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Home » Crimes Against Justice Lawyer  » Resisting Arrest Lawyer

California Resisting Arrest Attorney — Penal Code 148 PC

Do You Need To Hire An Attorney For A Resisting Arrest Charge?

If you are charged with resisting arrest in California, then you will want to contact a criminal defense lawyer at My Rights Law right away. When you hire a crime against justice lawyer from My Rights Law, you get a firm with a track record of success in resisting arrest cases like yours. We will carefully review the accusations against you and work hard to defend you. Get started by calling My Rights Law at (888) 702-8882 or leaving a message on our secure web form to set up a free consultation.

How Does California Define Resisting Arrest?

California law criminalizes any resistance or obstruction that interferes with certain people performing their official duties. This is the law of resisting arrest, found at Penal Code 148.

Penal Code 148 defines resisting arrest as willfully resisting, delaying, or obstructing a peace officer or an emergency medical technician (EMT) from performing their official duties.[1]

There are several elements to this crime:

  • The defendant acted willfully to delay, obstruct, or resist
  • The defendant delayed, obstructed, or resisted a peace officer or EMT who was performing official duties
  • The defendant knew the officer or EMT was performing official duties

A prosecutor must prove all three elements to get a conviction.

What Are Some Resisting Arrest Examples?

Some of the more common examples of resisting arrest include:

  • A person fighting with police officers who are trying to put handcuffs on them.
  • A person running on foot to avoid the police.
  • A parent releasing a dog to harass the police officers who are trying to arrest a child.
  • A person who obstructs the ability of EMTs to help someone at the scene of a crash.
  • A person lying to the police about where a suspect ran off to.
  • Jamming the phones or radios of police officers who are surveilling a neighborhood.

In each of these examples, the defendant has done something which makes it harder for police or EMTs to do their jobs.

What Are The Penalties For Resisting Arrest In California?

Resisting arrest is a misdemeanor offense in California.[2] If convicted, a defendant faces up to a year in county jail and a maximum $1,000 fine. These penalties are in addition to any penalties a defendant might face for the crime they were stopped for.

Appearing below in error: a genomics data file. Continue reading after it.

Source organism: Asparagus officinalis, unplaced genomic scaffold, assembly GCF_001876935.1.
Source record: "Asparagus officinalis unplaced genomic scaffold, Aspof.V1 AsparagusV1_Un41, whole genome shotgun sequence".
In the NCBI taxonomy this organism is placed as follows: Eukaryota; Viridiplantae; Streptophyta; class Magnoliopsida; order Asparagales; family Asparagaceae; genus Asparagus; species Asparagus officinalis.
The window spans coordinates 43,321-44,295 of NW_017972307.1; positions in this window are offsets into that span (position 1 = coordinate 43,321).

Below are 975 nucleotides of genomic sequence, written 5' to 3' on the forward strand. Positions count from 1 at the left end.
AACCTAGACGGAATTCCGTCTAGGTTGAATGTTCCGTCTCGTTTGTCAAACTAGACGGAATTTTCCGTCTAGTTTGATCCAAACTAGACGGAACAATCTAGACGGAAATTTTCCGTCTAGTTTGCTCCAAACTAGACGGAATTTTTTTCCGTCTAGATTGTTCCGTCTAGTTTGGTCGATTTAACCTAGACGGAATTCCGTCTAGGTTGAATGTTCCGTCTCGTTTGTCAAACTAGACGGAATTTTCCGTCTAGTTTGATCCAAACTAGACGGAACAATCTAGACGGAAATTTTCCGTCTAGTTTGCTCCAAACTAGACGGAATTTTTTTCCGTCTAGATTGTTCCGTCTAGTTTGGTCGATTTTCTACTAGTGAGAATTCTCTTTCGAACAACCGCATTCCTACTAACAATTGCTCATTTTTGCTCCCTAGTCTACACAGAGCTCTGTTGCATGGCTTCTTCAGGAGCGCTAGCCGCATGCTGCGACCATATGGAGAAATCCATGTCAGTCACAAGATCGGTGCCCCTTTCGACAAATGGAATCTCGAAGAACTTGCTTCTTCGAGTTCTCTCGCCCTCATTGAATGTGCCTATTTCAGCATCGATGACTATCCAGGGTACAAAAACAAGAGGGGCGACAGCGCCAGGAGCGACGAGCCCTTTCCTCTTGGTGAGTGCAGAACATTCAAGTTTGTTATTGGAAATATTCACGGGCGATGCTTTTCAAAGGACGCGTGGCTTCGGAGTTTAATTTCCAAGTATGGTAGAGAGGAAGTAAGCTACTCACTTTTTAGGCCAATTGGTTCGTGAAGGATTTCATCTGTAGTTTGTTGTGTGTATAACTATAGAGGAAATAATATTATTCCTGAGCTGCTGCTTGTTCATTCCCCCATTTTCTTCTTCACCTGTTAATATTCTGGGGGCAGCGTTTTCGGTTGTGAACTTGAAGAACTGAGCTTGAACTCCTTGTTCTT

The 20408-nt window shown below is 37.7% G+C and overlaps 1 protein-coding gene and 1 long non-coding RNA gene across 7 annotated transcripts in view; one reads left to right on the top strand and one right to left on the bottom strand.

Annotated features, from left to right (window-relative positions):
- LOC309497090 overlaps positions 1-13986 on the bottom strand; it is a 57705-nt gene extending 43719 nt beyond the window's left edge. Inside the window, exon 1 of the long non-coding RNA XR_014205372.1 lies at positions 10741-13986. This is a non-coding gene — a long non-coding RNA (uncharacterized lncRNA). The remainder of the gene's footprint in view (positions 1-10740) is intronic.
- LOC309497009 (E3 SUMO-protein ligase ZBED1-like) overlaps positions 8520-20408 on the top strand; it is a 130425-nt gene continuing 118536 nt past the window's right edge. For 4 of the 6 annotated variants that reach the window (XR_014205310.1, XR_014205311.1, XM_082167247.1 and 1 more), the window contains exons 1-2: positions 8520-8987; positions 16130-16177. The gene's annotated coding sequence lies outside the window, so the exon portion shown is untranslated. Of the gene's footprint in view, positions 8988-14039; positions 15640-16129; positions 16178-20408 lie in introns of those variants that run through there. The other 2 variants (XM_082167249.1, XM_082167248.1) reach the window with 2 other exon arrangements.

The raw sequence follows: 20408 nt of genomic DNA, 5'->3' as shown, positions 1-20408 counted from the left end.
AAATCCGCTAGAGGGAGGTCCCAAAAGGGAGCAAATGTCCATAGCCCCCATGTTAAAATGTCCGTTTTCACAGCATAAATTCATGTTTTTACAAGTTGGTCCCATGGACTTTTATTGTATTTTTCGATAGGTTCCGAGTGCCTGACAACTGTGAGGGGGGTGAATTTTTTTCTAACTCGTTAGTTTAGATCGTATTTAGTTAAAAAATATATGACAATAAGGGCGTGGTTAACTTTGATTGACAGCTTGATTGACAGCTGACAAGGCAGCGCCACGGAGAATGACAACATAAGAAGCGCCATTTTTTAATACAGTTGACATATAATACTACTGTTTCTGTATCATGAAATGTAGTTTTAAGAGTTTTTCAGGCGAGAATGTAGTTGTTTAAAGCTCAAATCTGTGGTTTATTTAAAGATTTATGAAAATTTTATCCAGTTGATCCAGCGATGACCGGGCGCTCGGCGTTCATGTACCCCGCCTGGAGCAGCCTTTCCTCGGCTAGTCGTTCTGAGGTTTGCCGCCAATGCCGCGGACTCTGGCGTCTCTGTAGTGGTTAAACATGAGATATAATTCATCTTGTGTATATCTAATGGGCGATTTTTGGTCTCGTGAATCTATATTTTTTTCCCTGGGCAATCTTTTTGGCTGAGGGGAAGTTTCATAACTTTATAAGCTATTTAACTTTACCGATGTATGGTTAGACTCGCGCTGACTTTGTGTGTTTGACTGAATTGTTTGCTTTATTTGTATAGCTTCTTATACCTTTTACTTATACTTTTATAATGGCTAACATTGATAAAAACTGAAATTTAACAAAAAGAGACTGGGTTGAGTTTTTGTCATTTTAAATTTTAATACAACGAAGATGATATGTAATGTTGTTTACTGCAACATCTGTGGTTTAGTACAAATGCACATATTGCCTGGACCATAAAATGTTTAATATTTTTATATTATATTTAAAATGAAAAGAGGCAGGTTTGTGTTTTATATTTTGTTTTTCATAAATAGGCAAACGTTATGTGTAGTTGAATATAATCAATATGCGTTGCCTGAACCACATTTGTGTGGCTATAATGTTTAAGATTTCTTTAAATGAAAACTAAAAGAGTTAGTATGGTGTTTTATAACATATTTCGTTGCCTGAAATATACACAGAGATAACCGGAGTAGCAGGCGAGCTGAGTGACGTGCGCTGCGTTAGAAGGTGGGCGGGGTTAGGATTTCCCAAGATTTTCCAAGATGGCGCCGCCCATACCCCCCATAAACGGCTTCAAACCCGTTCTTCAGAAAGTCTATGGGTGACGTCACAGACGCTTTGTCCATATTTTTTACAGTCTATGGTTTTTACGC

Incarceration isn’t inevitable, however. Some judges might give a defendant probation instead. Also, some counties do not usually bring resisting arrest charges unless specific factors are present, like physical violence.

Can You Defend Against California Resisting Arrest Charges?

Yes. Each case is a little different, so our lawyers will delve into the facts of your case before settling on a defense. However, there are some common defenses we have raised over the years to these charges:

Mistaken Identity

You might not have been the person resisting arrest. Sometimes, police chases or accident scenes are chaotic. The police might have mistakenly believed you were the one interfering with their official duties when it was really someone else.

Lack of Intent

The law requires that you “willfully” resist, obstruct, or delay.[3] Some actions are not willful in this sense:

  • You might have an epileptic fit, which prevents the police from applying handcuffs.
  • You might pass out, which makes it harder for the police to make an arrest.
  • Your car could have broken down, which makes it impossible to move it out of the way for EMTs.
  • You didn’t know you told a lie to the police which hindered an investigation or arrest.

Remember that simple mistakes do not rise to the level of willful obstruction or resistance.

No Probable Cause For An Arrest Or Stop

Under the Fourth Amendment, a law enforcement officer must have probable cause to make an arrest.[4] If they don’t, your arrest was illegal.

Here’s an example: police racially profile a person and stop him only for that reason. When they try to reach into his backpack, the man pulls away. Because the police lack probable cause, the defendant cannot face resisting arrest charges.

Can I Face Other Charges For Resisting Arrest?

Yes, depending on the facts. In addition to charges under 148 PC, you might be charged with:

  • Assault—PC 240. This is a misdemeanor offense that can result in up to six months in jail.
  • Battery on a peace officer—PC 243. This is a misdemeanor that can result in a year in jail.
  • Resisting an executive officer—PC 69. This is either a misdemeanor or felony. A felony conviction can send you to prison for up to three years.[5]

Seasoned California Resisting Arrest Lawyer

If you are accused of resisting arrest, you should hire an experienced California criminal defense attorney at My Rights Law to represent you. The state can put you in jail simply for obstructing or delaying any police officer or emergency medical technician who is trying to do their job. Because the stakes are so high, you are at a disadvantage if you don’t have a seasoned legal pro in your corner. My Rights Law is here for you. Contact us by calling (888) 702-8882 or by filling out our secure web form to schedule a free consultation.

Other crimes against justice we defend include: Parole Violation, Evading Arrest

FOOTNOTES
[1] California Penal Code 148 PC.
[2] California Penal Code 148 PC.
[3] See 148 PC (“Every person who willfully resists, delays….”).
[4] U.S. Constitution, Amendment IV.
[5] California Penal Code 69 PC.

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